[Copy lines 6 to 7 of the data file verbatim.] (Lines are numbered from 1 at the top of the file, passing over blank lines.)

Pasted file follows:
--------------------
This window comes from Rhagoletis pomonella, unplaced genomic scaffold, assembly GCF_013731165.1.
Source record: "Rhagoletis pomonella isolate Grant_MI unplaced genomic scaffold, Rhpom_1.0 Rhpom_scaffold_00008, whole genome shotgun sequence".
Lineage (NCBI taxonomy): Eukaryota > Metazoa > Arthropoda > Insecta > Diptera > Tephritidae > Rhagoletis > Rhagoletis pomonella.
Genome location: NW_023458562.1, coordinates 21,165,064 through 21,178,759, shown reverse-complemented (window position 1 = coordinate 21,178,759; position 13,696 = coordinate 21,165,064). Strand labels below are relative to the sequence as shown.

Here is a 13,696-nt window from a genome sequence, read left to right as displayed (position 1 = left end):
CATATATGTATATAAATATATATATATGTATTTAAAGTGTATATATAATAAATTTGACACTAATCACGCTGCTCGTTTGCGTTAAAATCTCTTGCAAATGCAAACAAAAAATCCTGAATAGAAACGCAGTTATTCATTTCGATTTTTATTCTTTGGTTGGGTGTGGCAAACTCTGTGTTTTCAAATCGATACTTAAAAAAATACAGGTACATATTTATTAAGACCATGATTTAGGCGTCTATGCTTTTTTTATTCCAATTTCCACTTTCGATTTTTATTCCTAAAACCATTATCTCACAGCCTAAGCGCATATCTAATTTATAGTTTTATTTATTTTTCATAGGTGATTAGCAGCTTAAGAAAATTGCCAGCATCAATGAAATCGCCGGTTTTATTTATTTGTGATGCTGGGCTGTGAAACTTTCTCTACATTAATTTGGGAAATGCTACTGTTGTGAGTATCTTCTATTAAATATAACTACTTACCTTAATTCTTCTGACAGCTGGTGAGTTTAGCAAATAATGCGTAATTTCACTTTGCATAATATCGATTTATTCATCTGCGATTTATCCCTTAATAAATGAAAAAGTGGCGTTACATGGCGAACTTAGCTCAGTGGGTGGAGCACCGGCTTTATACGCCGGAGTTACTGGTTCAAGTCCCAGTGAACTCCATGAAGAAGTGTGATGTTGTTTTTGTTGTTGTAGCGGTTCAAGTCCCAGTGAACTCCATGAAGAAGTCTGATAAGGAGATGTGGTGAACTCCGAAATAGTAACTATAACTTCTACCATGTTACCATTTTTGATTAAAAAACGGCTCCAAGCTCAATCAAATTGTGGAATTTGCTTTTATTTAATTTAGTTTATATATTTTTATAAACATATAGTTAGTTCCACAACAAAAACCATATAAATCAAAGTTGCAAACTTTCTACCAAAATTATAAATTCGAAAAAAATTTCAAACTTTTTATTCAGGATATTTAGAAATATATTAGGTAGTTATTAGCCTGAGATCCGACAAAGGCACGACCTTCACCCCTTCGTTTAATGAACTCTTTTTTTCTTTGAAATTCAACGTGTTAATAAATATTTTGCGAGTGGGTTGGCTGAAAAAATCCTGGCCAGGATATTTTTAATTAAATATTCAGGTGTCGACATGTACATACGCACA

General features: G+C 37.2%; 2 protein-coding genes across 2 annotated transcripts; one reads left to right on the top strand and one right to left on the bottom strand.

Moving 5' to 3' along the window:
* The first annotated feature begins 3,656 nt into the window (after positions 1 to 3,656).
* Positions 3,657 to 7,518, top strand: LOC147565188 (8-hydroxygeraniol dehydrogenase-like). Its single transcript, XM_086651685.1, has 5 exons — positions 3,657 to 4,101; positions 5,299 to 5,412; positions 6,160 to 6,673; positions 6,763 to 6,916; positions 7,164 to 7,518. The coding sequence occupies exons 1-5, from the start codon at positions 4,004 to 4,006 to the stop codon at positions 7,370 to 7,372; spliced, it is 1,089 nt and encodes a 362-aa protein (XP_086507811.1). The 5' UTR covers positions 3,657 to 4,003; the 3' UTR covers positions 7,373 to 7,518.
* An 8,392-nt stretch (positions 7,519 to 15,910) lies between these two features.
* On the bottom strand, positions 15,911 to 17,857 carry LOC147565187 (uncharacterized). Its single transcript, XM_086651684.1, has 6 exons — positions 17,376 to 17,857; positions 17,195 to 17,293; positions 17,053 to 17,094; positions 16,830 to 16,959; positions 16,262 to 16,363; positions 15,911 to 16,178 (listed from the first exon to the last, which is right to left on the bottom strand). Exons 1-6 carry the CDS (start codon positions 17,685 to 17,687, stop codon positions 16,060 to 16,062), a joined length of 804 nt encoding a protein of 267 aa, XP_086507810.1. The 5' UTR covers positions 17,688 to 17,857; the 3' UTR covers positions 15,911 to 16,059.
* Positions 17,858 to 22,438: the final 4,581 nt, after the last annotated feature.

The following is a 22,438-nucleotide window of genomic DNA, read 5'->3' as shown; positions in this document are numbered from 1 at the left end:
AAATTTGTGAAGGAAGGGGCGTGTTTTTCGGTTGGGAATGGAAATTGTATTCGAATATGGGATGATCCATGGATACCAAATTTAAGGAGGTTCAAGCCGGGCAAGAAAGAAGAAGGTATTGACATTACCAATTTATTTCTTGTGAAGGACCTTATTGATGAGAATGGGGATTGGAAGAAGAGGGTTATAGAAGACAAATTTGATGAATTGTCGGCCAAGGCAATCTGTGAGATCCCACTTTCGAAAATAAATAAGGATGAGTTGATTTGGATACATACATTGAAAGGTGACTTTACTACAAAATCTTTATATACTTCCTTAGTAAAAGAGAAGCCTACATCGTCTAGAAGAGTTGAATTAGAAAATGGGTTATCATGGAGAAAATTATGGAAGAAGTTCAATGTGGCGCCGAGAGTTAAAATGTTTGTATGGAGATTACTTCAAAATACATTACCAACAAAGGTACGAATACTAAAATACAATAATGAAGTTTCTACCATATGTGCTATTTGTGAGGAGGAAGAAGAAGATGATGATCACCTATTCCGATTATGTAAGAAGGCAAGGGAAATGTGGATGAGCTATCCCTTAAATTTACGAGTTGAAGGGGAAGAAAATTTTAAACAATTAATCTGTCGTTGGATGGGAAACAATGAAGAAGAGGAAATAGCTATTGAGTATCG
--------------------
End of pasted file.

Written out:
CATATATGTATATAAATATATATATATGTATTTAAAGTGTATATATAATAAATTTGACACTAATCACGCTGCTCGTTTGCGTTAAAATCTCTTGCAAATGCAAACAAAAAATCCTGAATAGAAACGCAGTTATTCATTTCGATTTTTATTCTTTGGTTGGGTGTGGCAAACTCTGTGTTTTCAAATCGATACTTAAAAAAATACAGGTACATATTTATTAAGACCATGATTTAGGCGTCTATGCTTTTTTTATTCCAATTTCCACTTTCGATTTTTATTCCTAAAACCATTATCTCACAGCCTAAGCGCATATCTAATTTATAGTTTTATTTATTTTTCATAGGTGATTAGCAGCTTAAGAAAATTGCCAGCATCAATGAAATCGCCGGTTTTATTTATTTGTGATGCTGGGCTGTGAAACTTTCTCTACATTAATTTGGGAAATGCTACTGTTGTGAGTATCTTCTATTAAATATAACTACTTACCTTAATTCTTCTGACAGCTGGTGAGTTTAGCAAATAATGCGTAATTTCACTTTGCATAATATCGATTTATTCATCTGCGATTTATCCCTTAATAAATGAAAAAGTGGCGTTACATGGCGAACTTAGCTCAGTGGGTGGAGCACCGGCTTTATACGCCGGAGTTACTGGTTCAAGTCCCAGTGAACTCCATGAAGAAGTGTGATGTTGTTTTTGTTGTTGTAGCGGTTCAAGTCCCAGTGAACTCCATGAAGAAGTCTGATAAGGAGATGTGGTGAACTCCGAAATAGTAACTATAACTTCTACCATGTTACCATTTTTGATTAAAAAACGGCTCCAAGCTCAATCAAATTGTGGAATTTGCTTTTATTTAATTTAGTTTATATATTTTTATAAACATATAGTTAGTTCCACAACAAAAACCATATAAATCAAAGTTGCAAACTTTCTACCAAAATTATAAATTCGAAAAAAATTTCAAACTTTTTATTCAGGATATTTAGAAATATATTAGGTAGTTATTAGCCTGAGATCCGACAAAGGCACGACCTTCACCCCTTCGTTTAATGAACTCTTTTTTTCTTTGAAATTCAACGTGTTAATAAATATTTTGCGAGTGGGTTGGCTGAAAAAATCCTGGCCAGGATATTTTTAATTAAATATTCAGGTGTCGACATGTACATACGCACA

General features: G+C 37.2%; 2 protein-coding genes across 2 annotated transcripts; one reads left to right on the top strand and one right to left on the bottom strand.